In this challenge, you'll need to reproduce a trick that Docker uses to publish a service running inside a container to one of the host's ports. However, to make the technique more obvious, no containers will be used - only plain Linux processes.
There is an HTTP service listening on port
5000 of a dummy
Your task is to make this service available on
0.0.0.0:6000 of the host.
You need to accomplish it without changing the service configuration or restarting it,
and you're also not allowed to launch any additional processes that would be listening on host's
Hint 1 💡
Port forwarding a.k.a. port mapping or, in Docker's parlance, port publishing is a form of Network Address Translation (NAT) that redirects packets from one address to another. As is often the case, there are multiple ways to accomplish it, so the fact that you're not allowed to launch any additional listening processes doesn't mean you're out of options.
Hint 2 💡
The clue is hidden in the challenge's tags. 😉
Hint 3 💡
One of the
iptables tables is called
nat (Network Address Translation).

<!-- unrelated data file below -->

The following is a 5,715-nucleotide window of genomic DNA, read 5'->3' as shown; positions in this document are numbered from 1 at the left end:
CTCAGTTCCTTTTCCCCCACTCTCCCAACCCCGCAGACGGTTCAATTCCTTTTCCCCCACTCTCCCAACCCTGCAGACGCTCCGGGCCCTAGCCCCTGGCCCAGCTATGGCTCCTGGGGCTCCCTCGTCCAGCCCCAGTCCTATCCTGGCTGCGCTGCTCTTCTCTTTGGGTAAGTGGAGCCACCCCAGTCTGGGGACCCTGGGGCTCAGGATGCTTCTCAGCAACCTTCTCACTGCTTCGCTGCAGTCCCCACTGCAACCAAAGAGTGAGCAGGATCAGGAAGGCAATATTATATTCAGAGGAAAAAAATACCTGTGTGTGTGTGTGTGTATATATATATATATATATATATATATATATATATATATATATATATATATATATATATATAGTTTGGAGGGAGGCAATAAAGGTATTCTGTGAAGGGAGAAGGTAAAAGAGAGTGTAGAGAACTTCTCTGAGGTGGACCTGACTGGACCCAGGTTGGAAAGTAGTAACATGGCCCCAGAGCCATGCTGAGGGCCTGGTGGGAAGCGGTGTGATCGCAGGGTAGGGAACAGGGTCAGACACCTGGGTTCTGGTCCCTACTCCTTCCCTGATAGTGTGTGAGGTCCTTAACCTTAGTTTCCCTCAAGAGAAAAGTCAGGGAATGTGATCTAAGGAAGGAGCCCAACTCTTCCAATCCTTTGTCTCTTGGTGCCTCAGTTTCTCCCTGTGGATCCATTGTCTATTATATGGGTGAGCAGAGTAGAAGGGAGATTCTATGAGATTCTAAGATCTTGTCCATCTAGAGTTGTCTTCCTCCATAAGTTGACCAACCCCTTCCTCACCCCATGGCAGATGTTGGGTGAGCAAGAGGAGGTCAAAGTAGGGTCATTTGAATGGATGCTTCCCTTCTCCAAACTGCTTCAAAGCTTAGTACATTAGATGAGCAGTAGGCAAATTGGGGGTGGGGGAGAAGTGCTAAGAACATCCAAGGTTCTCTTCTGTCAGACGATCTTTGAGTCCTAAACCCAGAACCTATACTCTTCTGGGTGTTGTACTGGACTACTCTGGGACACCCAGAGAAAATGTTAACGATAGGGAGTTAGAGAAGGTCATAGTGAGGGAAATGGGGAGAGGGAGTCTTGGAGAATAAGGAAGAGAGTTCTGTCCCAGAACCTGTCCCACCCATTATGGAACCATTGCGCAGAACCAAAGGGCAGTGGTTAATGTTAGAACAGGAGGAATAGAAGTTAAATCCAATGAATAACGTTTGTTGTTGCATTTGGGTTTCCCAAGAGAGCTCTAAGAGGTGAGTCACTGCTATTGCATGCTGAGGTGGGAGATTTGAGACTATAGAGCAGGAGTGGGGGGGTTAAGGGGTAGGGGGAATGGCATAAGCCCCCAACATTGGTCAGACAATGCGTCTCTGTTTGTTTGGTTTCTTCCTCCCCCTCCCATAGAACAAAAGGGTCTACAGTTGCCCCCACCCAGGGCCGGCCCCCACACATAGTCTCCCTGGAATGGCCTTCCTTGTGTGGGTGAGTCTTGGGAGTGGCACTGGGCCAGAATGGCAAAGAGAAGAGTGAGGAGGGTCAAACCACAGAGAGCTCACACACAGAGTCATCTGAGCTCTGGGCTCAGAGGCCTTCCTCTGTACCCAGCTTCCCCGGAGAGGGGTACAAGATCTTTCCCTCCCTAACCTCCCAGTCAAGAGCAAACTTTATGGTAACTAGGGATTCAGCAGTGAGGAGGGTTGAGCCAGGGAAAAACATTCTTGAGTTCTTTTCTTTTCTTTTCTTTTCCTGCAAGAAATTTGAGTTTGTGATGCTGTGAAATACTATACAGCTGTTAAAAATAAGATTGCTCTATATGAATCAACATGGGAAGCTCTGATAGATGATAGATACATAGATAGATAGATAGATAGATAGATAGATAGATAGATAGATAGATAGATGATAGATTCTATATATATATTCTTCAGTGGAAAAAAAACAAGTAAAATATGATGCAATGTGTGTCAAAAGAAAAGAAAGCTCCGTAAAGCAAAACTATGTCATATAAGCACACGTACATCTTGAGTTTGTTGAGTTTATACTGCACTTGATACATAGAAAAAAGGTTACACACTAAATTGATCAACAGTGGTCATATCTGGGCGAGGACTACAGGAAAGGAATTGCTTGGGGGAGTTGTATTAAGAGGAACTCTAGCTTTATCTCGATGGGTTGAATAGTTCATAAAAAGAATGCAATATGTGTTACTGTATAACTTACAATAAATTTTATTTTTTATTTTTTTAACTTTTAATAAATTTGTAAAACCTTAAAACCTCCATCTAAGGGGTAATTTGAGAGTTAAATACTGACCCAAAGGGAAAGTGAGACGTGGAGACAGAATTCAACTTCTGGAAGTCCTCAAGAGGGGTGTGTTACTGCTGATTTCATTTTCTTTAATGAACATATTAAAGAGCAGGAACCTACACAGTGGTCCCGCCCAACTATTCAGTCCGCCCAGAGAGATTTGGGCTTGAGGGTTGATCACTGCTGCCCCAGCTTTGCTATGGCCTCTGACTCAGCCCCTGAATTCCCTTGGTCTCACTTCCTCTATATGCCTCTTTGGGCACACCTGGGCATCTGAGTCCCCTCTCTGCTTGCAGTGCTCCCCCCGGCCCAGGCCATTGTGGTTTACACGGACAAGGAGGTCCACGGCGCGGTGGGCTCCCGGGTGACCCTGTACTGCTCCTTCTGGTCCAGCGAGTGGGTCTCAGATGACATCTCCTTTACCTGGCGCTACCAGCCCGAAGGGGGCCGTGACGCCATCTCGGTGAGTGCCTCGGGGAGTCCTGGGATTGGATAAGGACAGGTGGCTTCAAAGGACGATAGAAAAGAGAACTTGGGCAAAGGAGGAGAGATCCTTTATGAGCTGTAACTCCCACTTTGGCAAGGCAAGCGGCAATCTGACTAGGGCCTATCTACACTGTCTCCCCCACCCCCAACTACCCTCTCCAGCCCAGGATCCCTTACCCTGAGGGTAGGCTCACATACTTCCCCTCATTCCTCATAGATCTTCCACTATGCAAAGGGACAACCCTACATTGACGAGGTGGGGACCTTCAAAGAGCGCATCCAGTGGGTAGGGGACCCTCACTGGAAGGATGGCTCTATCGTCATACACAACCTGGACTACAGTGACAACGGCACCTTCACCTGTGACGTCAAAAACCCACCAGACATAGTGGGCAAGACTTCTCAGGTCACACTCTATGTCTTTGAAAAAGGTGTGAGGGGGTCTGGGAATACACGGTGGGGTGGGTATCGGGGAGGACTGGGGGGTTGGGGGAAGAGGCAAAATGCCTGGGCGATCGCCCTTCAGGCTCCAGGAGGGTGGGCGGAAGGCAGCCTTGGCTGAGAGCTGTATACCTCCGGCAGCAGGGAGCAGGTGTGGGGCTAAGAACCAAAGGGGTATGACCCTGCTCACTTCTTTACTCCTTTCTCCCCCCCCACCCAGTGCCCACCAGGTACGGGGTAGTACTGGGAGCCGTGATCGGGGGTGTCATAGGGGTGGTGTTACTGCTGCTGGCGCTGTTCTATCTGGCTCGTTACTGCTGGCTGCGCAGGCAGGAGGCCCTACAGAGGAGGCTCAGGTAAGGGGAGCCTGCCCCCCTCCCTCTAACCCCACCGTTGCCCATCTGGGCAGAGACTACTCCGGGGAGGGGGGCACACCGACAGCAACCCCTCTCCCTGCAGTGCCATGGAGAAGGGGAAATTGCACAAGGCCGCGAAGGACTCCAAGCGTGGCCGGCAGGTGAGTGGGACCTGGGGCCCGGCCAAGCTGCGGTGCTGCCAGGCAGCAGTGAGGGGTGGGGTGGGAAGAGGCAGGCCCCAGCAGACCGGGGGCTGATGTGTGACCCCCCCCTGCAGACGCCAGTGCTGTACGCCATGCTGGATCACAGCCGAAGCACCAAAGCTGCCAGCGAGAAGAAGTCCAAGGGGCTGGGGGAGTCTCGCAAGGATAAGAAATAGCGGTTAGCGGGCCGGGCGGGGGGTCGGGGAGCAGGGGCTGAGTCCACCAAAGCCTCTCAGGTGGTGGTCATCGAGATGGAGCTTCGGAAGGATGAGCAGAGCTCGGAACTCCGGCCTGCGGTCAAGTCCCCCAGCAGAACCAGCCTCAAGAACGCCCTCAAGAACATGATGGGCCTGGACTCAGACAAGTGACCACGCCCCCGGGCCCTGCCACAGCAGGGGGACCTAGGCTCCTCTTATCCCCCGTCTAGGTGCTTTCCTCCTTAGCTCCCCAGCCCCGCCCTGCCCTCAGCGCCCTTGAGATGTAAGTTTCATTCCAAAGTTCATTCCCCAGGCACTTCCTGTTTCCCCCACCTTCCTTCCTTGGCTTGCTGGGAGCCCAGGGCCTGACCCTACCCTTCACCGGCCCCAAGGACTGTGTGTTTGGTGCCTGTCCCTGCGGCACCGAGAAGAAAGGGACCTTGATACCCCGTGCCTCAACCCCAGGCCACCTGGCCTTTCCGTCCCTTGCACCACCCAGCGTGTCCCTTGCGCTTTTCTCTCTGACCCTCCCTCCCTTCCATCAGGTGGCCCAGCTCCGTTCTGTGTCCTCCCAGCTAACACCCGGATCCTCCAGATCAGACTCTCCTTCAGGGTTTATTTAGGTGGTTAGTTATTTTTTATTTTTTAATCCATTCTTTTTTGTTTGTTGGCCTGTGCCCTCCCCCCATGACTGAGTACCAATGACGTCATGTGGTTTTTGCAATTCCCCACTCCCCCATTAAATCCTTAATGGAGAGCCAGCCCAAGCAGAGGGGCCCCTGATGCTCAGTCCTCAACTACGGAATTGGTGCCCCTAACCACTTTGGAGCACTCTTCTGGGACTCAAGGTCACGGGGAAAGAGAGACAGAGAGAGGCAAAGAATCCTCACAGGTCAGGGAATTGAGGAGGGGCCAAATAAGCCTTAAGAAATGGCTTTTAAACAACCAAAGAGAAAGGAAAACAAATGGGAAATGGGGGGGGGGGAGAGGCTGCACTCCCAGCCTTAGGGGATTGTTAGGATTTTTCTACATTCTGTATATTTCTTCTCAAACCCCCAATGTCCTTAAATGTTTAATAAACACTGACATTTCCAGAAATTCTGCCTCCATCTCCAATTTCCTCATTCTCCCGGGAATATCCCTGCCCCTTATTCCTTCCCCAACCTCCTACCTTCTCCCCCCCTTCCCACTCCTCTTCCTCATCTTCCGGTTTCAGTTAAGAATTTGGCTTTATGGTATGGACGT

Port forwarding is a form of NAT, so now you know which table to use.
Hint 4 💡
Unfortunately, the most obvious
iptables -t nat -A PREROUTING -p tcp --dport 6000 -j REDIRECT --to-port 5000 rule won't work.
REDIRECT target, you're only allowed to change the destination port.
It would be sufficient if the service was listening on
but in this challenge, it's bound to a specific IP address.
Hint 5 💡
Since it's the destination address that needs to be changed,
the target you're looking for is
DNAT (Destination NAT).
Hint 6 💡
First checks pass, but the last one fails (or vice versa)?
There is a subtle difference between the traffic that originates from the host itself and the one that comes from the outside.
Local and external traffic follow different paths in the network stack.
You'll need to use the
OUTPUT chain for the former and
PREROUTING for the latter.